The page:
Media Times| When is the Now? Monitoring Disaster in the Expansion of Time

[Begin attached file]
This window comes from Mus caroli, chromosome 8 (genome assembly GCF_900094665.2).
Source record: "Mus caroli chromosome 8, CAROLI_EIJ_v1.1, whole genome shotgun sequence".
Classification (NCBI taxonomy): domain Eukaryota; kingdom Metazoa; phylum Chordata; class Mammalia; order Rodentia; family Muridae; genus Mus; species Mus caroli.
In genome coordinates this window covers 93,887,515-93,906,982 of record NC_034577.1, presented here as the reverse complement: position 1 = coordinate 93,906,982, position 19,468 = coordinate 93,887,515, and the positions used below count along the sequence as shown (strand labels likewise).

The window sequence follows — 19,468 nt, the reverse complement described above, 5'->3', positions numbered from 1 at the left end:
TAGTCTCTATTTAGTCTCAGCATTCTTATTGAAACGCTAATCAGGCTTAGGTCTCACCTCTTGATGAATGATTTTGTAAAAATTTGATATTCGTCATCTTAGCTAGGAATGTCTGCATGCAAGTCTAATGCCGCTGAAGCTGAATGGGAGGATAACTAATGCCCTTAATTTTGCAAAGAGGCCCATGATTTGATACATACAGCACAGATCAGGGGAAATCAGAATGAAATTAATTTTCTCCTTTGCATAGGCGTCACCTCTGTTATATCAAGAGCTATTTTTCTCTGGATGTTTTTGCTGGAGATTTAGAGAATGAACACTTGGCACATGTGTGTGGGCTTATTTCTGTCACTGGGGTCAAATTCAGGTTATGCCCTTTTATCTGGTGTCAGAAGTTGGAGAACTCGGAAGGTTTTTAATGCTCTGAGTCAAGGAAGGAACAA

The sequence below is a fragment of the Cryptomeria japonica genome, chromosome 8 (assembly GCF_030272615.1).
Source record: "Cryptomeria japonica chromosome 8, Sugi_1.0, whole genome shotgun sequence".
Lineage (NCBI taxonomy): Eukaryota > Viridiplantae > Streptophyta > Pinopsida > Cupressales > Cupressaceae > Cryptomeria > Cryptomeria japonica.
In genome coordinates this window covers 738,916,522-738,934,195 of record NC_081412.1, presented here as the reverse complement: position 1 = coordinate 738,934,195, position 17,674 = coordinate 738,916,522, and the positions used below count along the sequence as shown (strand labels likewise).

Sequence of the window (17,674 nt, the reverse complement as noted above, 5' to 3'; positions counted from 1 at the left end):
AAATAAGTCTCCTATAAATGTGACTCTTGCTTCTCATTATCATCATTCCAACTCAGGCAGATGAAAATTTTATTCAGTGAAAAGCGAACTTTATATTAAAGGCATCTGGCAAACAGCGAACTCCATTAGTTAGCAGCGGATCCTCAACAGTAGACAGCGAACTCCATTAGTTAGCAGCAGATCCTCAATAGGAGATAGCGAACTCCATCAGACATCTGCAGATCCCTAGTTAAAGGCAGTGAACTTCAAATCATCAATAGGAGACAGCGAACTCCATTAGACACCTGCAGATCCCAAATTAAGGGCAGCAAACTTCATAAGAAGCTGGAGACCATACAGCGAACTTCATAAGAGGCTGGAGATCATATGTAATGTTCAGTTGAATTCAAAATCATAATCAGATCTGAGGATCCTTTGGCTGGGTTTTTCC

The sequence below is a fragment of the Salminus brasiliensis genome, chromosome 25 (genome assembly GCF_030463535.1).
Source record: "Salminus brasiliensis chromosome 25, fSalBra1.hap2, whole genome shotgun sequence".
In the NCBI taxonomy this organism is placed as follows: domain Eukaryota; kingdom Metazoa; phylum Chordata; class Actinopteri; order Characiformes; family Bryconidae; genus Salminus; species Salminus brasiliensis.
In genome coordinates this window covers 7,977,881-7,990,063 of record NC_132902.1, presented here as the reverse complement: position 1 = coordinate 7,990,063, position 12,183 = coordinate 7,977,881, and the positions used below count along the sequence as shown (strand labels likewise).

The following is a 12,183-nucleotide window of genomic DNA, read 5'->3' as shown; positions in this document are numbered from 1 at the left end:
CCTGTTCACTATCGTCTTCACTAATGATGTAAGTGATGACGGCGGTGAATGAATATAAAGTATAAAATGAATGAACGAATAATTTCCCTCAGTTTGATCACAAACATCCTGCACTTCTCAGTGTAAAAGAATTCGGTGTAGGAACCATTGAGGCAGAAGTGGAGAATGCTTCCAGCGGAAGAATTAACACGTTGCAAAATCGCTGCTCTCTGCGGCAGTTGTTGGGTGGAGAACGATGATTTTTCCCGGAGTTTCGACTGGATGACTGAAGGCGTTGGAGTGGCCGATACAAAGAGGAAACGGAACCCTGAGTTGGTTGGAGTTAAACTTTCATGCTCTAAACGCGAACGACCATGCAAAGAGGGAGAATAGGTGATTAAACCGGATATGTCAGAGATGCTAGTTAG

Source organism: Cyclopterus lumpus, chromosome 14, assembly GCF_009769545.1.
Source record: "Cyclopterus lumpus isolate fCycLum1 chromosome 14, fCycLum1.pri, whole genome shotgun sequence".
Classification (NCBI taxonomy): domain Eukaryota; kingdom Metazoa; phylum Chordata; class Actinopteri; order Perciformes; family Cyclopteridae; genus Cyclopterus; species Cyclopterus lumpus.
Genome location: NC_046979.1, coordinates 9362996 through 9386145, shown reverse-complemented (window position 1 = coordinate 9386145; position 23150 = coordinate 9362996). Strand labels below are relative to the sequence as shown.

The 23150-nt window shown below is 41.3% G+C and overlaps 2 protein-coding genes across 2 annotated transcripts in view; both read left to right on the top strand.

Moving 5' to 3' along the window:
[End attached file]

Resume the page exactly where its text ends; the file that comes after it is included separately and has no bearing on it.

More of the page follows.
This essay inquires into the temporalities that emerge in the context of online news of extreme nature events. It draws on a larger empirical study of what has become a dominant template for online reports on disasters of a different character, scale, and location: short videos, Web TV clips, and series of stills published in a real-time aesthetic frame. In this article, this case study is used as a background for a more theoretical discussion of three temporal registers in particular: (1) the paces and rhythms of the modes of publication and address that this template supports; (2) the interaction of past, present, and future in online news of disasters; and (3) the sense of extended temporalities that emerge from contemporary reports of nature emergencies and geological extremes. The essay also engages with two recurring themes in media history: first, the relationship between new media technologies and the modern notion of an increasingly pervasive culture of the now; and second, the long-standing role of disasters in the history of exploring new media formats and technologies.